By Ann Folwell Stanford
During this multidisciplinary learn, Ann Folwell Stanford reads literature written through U.S. girls of colour to suggest a rethinking of recent clinical perform, arguing that private future health and social justice are inextricably associated. Drawing on feminist ethics to discover the paintings of 11 novelists, Stanford demanding situations medication to place itself extra deeply in the groups it serves, particularly the terrible and marginalized. besides the fact that, she additionally argues that drugs needs to realize its limits and sign up for forces with the nonmedical neighborhood within the fight for social justice. In literary representations of actual and emotional states of disorder and overall healthiness, Stanford identifies concerns regarding public wellbeing and fitness, scientific ethics, institutionalized racism, women's well-being, household abuse, and social justice which are very important to discussions approximately the way to increase healthiness and wellbeing and fitness care. She argues that during both direct or oblique methods, the 11 novelists thought of push us to determine wellbeing and fitness not just as anyone but additionally as a fancy community of person, institutional, and social adjustments within which health could be a probability for almost all instead of a privileged few.The novelists whose works are mentioned are Toni Cade Bambara, Paule Marshall, Gloria Naylor, Leslie Marmon Silko, Toni Morrison, Louise Erdrich, Sandra Cisneros, Bebe Moore Campbell, Sapphire, Ana Castillo, and Octavia Butler.
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Extra info for Bodies in a Broken World: Women Novelists of Color and the Politics of Medicine (Studies in Social Medicine)
These strategies have to do with interpersonal communication, the kind of inquiry and listening that helps patients make the connection between their personal troubles and social troubles. However, physicians who seriously inquire into the context and social nature of a patient’s illness run the risk of being confronted with devastating realities. Surely referral is an important model in helping the physician help her or his patient. A more important question, however, is how medicine might both use and go beyond the paradigm of referral and toward a more intentional model whereby medicine works in community and sees itself as part of a broader network for social change and the common good.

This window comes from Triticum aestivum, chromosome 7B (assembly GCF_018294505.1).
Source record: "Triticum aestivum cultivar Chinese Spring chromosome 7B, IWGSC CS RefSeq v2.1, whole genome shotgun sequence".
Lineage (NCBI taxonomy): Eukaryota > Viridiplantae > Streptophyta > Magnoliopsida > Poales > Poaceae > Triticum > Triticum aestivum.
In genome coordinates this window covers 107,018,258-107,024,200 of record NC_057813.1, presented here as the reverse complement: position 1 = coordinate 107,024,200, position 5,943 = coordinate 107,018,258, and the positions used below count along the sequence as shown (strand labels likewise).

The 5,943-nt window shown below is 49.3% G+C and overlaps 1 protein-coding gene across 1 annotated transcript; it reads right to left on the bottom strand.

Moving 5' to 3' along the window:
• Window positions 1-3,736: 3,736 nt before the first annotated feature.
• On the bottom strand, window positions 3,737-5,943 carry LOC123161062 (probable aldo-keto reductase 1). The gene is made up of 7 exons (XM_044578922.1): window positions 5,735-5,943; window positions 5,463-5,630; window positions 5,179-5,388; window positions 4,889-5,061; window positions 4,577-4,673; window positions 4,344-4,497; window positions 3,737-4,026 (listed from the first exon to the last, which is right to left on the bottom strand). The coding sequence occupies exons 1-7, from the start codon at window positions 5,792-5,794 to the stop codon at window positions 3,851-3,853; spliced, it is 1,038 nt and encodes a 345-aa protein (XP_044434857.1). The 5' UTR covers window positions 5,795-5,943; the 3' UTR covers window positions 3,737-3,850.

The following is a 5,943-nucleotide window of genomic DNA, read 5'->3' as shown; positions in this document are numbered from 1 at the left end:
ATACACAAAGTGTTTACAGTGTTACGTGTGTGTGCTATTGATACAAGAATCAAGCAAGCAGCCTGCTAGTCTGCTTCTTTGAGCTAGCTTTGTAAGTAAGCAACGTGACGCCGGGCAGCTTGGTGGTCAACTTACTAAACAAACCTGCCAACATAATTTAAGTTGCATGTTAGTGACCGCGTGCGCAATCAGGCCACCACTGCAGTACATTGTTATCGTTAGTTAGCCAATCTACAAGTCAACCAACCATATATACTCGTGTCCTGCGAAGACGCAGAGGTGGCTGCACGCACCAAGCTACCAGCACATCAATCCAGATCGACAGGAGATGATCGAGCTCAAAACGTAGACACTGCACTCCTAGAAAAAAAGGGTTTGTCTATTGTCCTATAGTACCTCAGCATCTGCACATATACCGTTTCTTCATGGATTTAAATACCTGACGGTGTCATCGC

His words cause ‘‘a tight, icy knot’’ to form in her stomach as she turns from the child, Serena, and follows Eugene into the bedroom, begging, demanding that he not leave her. ’’ Ciel realizes ‘‘that to answer that would require that she uncurl that week of her life, pushed safely up into her head, when she had done all those terrible things for that other woman who had wanted an abortion. ’’ As she begins to see clearly the implications of her life with Eugene, the ‘‘poison of reality’’ begins ‘‘to spread through [Ciel’s] body like gangrene’’ (Brewster Place, 100) at the same time that she hears her toddler (‘‘the only thing [she had] ever loved without pain’’ [Brewster Place, 93]) scream— electrocuted—in the other room where she had stuck a fork into an outlet in pursuit of a cockroach.
There is no escape: while worrying about the problems of her community one morning, Velma sees the mud mothers ‘‘almost come tumbling out of the mirror naked and tattooed with serrated teeth and hair alive, birds and insects peeping out at her from the mud-heavy hanks of the ancient mothers’ hair. And she [ﬂees] feverish and agitated from the room’’ (Salt, 259). However, as she embarks on a journey of memory and recollection, Velma discovers that those mud mothers—rooted in African culture—call her to a deeper understanding of who she is within the social and historical community from which she comes.
Bodies in a Broken World: Women Novelists of Color and the Politics of Medicine (Studies in Social Medicine) by Ann Folwell Stanford